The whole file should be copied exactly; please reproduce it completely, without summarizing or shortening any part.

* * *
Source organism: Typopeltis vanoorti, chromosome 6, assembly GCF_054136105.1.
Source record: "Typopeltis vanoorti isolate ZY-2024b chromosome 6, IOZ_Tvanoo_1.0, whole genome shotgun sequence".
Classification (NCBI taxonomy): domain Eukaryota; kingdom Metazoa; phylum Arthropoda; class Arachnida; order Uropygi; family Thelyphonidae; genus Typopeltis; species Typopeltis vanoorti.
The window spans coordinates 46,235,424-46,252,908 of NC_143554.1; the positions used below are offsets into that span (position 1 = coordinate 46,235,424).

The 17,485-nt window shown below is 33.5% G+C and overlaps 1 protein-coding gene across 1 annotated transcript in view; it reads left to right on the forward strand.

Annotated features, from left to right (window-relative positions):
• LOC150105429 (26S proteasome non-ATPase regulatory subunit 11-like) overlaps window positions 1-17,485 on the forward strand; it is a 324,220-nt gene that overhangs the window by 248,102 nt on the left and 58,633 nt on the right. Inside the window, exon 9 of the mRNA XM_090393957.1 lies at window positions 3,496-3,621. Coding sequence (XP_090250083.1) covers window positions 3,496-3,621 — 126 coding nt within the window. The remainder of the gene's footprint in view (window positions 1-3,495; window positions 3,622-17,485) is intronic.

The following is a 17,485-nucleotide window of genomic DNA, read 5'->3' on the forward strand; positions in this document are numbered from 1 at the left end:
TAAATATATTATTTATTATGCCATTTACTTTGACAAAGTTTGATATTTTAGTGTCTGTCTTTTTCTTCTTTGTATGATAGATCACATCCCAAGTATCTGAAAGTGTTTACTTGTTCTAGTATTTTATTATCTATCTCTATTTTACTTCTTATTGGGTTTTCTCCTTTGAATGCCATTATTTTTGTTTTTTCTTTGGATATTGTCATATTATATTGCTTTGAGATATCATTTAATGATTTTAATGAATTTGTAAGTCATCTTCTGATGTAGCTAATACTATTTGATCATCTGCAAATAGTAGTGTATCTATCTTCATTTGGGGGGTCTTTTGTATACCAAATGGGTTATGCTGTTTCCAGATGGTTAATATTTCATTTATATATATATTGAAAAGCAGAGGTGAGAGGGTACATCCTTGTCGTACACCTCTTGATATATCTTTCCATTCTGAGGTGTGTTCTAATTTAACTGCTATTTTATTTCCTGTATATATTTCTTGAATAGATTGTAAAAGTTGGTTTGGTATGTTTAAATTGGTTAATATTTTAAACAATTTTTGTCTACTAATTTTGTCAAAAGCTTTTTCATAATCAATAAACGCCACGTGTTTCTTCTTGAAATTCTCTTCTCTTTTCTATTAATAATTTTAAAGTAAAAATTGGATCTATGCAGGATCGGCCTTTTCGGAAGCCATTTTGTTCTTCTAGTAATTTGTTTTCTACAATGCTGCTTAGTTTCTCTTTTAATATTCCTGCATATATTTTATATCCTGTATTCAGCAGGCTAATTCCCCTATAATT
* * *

Source organism: Typopeltis vanoorti, chromosome 6, assembly GCF_054136105.1.
Source record: "Typopeltis vanoorti isolate ZY-2024b chromosome 6, IOZ_Tvanoo_1.0, whole genome shotgun sequence".
Classification (NCBI taxonomy): domain Eukaryota; kingdom Metazoa; phylum Arthropoda; class Arachnida; order Uropygi; family Thelyphonidae; genus Typopeltis; species Typopeltis vanoorti.
The window spans coordinates 46,235,424-46,252,908 of NC_143554.1; the positions used below are offsets into that span (position 1 = coordinate 46,235,424).

The 17,485-nt window shown below is 33.5% G+C and overlaps 1 protein-coding gene across 1 annotated transcript in view; it reads left to right on the forward strand.

Annotated features, from left to right (window-relative positions):
• LOC150105429 (26S proteasome non-ATPase regulatory subunit 11-like) overlaps window positions 1-17,485 on the forward strand; it is a 324,220-nt gene that overhangs the window by 248,102 nt on the left and 58,633 nt on the right. Inside the window, exon 9 of the mRNA XM_090393957.1 lies at window positions 3,496-3,621. Coding sequence (XP_090250083.1) covers window positions 3,496-3,621 — 126 coding nt within the window. The remainder of the gene's footprint in view (window positions 1-3,495; window positions 3,622-17,485) is intronic.

The following is a 17,485-nucleotide window of genomic DNA, read 5'->3' on the forward strand; positions in this document are numbered from 1 at the left end:
TAAATATATTATTTATTATGCCATTTACTTTGACAAAGTTTGATATTTTAGTGTCTGTCTTTTTCTTCTTTGTATGATAGATCACATCCCAAGTATCTGAAAGTGTTTACTTGTTCTAGTATTTTATTATCTATCTCTATTTTACTTCTTATTGGGTTTTCTCCTTTGAATGCCATTATTTTTGTTTTTTCTTTGGATATTGTCATATTATATTGCTTTGAGATATCATTTAATGATTTTAATGAATTTGTAAGTCATCTTCTGATGTAGCTAATACTATTTGATCATCTGCAAATAGTAGTGTATCTATCTTCATTTGGGGGGTCTTTTGTATACCAAATGGGTTATGCTGTTTCCAGATGGTTAATATTTCATTTATATATATATTGAAAAGCAGAGGTGAGAGGGTACATCCTTGTCGTACACCTCTTGATATATCTTTCCATTCTGAGGTGTGTTCTAATTTAACTGCTATTTTATTTCCTGTATATATTTCTTGAATAGATTGTAAAAGTTGGTTTGGTATGTTTAAATTGGTTAATATTTTAAACAATTTTTGTCTACTAATTTTGTCAAAAGCTTTTTCATAATCAATAAACGCCACGTGTTTCTTCTTGAAATTCTCTTCTCTTTTCTATTAATAATTTTAAAGTAAAAATTGGATCTATGCAGGATCGGCCTTTTCGGAAGCCATTTTGTTCTTCTAGTAATTTGTTTTCTACAATGCTGCTTAGTTTCTCTTTTAATATTCCTGCATATATTTTATATCCTGTATTCAGCAGGCTAATTCCCCTATAATT